The second section of the course is the hill climb up Mud Mountain Road. I’m not sure if most riders would really consider this much of a hill if it wasn’t in the midst of a time trial course, but it does have some climb to it. I would break the climb down into three sections. The first incline is at the bottom and is the steepest of the entire climb. This segment is short — maybe 200 meters — but it is the only part that you might have to get out of the saddle. Get into your easiest gears and work your way up. The course then flattens for a few hundred meters and then starts up again. This second section is not as steep but a little longer. I’d say here, definitely stay in the saddle to keep from burning out your legs.
Once again, the road flattens out, this time for a bit longer — maybe half a mile or so. In this area, you should be able to get yourself back into your bigger gears and recover. Then you’ll start the last bit of the climb. This is a gentle climb that goes on for the better part of a mile. You will feel like giving in on this section. Just keep repeating to yourself the mantra “don’t throw in the towel” and keep spinning. Stay in the saddle and you’ll get through it. 685 feet in 2.6 miles of climbing. Not so bad, but you have to do it twice.
Once you get to the top of the climb, there is a nice flat two mile section of road on which to recover. Get into your big gears and groove through this.Watch for the cinder block wall. Follow the green line.[/caption]The last segment is the descent back to the start finish. I’m not a fan of descending so I looked really carefully at this. There are two unfortunate things about this descent. First, it is the only highway section on the course, so this pretty much the only place where you’ll need to stay far over to the left. Second, there is a really bad section of broken concrete at the bottom of the lower part of the descent where a road enters from the right. Look for a big cinder block wall and you’ll see the concrete pad where trucks enter the road. You may be inclined to go left to avoid the concrete, but the road surface is chopped to bits on the left, so go right. All in all, the descent is not bad. There are no sharp turns that require braking, so you can stay on your aero bars for almost all of it, except maybe the very top where you may feel you need more control of the bike.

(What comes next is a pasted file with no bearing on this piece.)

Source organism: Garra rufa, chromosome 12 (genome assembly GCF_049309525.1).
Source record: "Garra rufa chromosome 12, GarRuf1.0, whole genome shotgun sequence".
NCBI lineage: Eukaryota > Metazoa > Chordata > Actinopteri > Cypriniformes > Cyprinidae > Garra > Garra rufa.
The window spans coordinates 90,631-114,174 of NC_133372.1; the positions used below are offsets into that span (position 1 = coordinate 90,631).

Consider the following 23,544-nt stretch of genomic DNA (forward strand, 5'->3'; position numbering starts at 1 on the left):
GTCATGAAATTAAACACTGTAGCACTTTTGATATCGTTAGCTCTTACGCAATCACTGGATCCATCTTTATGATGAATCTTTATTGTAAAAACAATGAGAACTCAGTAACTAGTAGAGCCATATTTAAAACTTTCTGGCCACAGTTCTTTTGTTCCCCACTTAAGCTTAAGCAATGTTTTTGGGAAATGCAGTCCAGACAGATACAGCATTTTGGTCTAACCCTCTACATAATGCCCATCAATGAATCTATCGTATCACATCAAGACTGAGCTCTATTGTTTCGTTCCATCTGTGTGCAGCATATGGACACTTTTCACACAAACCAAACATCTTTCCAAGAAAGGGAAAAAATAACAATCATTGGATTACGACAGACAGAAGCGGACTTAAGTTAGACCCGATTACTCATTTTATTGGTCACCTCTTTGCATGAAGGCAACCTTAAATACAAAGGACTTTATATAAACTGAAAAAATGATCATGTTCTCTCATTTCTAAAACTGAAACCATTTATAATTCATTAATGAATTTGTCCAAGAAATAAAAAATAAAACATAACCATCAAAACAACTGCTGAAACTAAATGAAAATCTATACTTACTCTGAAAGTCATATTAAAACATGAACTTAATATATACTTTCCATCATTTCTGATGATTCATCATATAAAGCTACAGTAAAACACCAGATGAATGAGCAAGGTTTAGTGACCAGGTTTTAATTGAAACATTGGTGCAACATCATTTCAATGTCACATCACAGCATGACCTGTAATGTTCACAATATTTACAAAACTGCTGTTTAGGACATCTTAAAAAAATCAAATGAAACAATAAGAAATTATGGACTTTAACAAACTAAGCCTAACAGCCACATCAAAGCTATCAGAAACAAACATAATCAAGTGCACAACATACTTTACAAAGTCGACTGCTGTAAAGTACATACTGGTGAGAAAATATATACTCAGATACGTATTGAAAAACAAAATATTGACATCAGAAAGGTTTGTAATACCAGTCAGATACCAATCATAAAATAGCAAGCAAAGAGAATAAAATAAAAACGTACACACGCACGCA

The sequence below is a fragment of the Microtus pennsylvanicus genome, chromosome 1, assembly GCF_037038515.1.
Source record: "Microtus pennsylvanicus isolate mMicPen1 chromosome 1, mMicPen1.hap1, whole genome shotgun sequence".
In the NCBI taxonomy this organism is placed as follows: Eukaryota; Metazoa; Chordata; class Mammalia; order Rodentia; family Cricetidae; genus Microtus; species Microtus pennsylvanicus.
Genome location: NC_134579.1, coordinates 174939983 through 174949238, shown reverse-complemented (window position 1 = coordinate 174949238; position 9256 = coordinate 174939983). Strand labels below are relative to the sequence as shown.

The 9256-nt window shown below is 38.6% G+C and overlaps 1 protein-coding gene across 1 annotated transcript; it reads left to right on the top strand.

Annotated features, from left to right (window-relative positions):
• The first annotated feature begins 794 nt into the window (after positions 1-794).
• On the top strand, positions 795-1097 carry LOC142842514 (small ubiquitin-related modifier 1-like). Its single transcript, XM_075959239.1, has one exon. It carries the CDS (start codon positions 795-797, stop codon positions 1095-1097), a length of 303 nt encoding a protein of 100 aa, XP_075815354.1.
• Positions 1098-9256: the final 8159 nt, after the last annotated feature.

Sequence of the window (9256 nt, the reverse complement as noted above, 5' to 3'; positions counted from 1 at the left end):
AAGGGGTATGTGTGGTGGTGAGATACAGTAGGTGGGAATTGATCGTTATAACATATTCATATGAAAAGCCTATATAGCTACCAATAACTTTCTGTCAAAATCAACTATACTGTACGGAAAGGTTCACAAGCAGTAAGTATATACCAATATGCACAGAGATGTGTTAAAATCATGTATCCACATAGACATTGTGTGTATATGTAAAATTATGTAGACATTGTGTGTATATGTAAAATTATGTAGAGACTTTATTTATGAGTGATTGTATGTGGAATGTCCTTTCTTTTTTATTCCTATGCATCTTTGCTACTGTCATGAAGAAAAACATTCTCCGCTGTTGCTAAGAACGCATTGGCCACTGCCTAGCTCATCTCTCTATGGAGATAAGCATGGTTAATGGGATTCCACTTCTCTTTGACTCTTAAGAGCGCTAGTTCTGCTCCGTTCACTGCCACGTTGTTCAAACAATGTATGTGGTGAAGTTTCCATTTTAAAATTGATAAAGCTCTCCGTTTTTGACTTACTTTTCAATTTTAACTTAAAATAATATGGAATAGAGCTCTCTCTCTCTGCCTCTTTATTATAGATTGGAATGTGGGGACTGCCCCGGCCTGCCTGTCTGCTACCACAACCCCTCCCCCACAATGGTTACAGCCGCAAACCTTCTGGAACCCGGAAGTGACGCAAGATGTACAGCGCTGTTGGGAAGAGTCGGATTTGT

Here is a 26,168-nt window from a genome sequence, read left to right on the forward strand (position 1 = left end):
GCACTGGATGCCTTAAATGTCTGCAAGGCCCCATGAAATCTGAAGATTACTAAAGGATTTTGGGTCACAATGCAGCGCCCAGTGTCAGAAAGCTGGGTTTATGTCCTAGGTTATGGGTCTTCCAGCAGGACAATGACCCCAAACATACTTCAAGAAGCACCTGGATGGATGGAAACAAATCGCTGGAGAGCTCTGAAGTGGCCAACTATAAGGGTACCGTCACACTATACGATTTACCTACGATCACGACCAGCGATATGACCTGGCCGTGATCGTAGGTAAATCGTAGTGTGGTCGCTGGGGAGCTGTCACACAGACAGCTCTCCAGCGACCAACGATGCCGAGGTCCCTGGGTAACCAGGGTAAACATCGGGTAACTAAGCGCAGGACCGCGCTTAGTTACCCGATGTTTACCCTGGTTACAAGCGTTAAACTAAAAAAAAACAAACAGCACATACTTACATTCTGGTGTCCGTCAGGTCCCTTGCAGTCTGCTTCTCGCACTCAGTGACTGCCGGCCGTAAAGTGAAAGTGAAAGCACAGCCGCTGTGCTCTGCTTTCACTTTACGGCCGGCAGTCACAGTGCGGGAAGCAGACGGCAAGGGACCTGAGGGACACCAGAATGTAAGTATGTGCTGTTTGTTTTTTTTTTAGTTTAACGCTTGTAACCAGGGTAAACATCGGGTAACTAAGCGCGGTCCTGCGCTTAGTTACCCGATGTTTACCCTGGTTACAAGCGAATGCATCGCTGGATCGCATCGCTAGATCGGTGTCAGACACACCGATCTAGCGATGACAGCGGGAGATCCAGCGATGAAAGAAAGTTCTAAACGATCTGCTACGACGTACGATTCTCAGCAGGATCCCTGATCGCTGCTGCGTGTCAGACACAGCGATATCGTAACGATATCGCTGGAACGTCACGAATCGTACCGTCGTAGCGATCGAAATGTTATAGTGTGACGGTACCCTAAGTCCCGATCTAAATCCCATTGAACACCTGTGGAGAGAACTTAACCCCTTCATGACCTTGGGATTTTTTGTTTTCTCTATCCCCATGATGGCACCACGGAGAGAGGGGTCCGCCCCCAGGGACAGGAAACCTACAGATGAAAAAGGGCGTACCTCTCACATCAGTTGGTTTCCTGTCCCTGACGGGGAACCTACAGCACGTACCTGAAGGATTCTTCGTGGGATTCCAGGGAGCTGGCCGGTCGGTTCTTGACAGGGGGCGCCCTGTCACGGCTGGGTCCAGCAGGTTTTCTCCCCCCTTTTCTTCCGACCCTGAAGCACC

Lap two will feel like deja vu, except that the hill climb will feel longer as your legs will be getting tired.
Run 2 - The second run is an easy three miles on flat roads. Just concentrate on working yourself up to speed without hyper-ventilating (as some people do). After making the turn-around the road is pretty much a straight shot back to the finish after mile 2.25. Go man go man!
This should be a competitive and fun race. I’m looking forward to seeing what everyone else thinks! See you in Enumclaw, Washington.
Coach Joe English, Portland Oregon, USA